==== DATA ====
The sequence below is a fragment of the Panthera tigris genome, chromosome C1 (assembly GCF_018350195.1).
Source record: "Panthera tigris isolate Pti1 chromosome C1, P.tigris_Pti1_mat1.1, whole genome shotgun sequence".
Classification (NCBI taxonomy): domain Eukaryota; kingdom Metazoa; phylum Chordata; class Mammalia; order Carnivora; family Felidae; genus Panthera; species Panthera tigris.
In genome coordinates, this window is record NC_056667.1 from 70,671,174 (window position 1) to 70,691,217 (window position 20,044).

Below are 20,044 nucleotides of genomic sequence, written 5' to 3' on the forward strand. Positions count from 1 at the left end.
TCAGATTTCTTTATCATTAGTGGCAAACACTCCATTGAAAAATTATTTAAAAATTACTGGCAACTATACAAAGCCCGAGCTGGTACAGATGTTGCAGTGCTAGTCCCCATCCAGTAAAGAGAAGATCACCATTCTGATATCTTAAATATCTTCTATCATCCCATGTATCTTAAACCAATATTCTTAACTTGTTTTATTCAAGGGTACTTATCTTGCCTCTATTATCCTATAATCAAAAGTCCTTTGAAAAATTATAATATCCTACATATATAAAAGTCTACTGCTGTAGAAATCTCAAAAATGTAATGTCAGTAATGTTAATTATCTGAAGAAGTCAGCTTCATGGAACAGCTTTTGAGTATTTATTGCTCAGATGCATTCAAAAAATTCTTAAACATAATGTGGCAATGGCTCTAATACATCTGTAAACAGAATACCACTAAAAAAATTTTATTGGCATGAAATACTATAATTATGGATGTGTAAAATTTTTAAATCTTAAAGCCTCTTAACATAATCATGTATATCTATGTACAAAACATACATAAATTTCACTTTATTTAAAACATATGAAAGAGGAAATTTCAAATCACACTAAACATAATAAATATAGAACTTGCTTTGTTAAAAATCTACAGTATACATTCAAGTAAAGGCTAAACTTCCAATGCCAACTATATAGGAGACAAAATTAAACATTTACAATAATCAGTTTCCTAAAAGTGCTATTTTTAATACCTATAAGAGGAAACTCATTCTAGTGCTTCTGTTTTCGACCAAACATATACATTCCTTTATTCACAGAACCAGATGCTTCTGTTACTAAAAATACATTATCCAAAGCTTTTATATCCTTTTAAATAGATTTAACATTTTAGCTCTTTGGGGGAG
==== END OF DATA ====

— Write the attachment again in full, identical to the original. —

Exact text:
The sequence below is a fragment of the Panthera tigris genome, chromosome C1 (assembly GCF_018350195.1).
Source record: "Panthera tigris isolate Pti1 chromosome C1, P.tigris_Pti1_mat1.1, whole genome shotgun sequence".
Classification (NCBI taxonomy): domain Eukaryota; kingdom Metazoa; phylum Chordata; class Mammalia; order Carnivora; family Felidae; genus Panthera; species Panthera tigris.
In genome coordinates, this window is record NC_056667.1 from 70,671,174 (window position 1) to 70,691,217 (window position 20,044).

Below are 20,044 nucleotides of genomic sequence, written 5' to 3' on the forward strand. Positions count from 1 at the left end.
TCAGATTTCTTTATCATTAGTGGCAAACACTCCATTGAAAAATTATTTAAAAATTACTGGCAACTATACAAAGCCCGAGCTGGTACAGATGTTGCAGTGCTAGTCCCCATCCAGTAAAGAGAAGATCACCATTCTGATATCTTAAATATCTTCTATCATCCCATGTATCTTAAACCAATATTCTTAACTTGTTTTATTCAAGGGTACTTATCTTGCCTCTATTATCCTATAATCAAAAGTCCTTTGAAAAATTATAATATCCTACATATATAAAAGTCTACTGCTGTAGAAATCTCAAAAATGTAATGTCAGTAATGTTAATTATCTGAAGAAGTCAGCTTCATGGAACAGCTTTTGAGTATTTATTGCTCAGATGCATTCAAAAAATTCTTAAACATAATGTGGCAATGGCTCTAATACATCTGTAAACAGAATACCACTAAAAAAATTTTATTGGCATGAAATACTATAATTATGGATGTGTAAAATTTTTAAATCTTAAAGCCTCTTAACATAATCATGTATATCTATGTACAAAACATACATAAATTTCACTTTATTTAAAACATATGAAAGAGGAAATTTCAAATCACACTAAACATAATAAATATAGAACTTGCTTTGTTAAAAATCTACAGTATACATTCAAGTAAAGGCTAAACTTCCAATGCCAACTATATAGGAGACAAAATTAAACATTTACAATAATCAGTTTCCTAAAAGTGCTATTTTTAATACCTATAAGAGGAAACTCATTCTAGTGCTTCTGTTTTCGACCAAACATATACATTCCTTTATTCACAGAACCAGATGCTTCTGTTACTAAAAATACATTATCCAAAGCTTTTATATCCTTTTAAATAGATTTAACATTTTAGCTCTTTGGGGGAG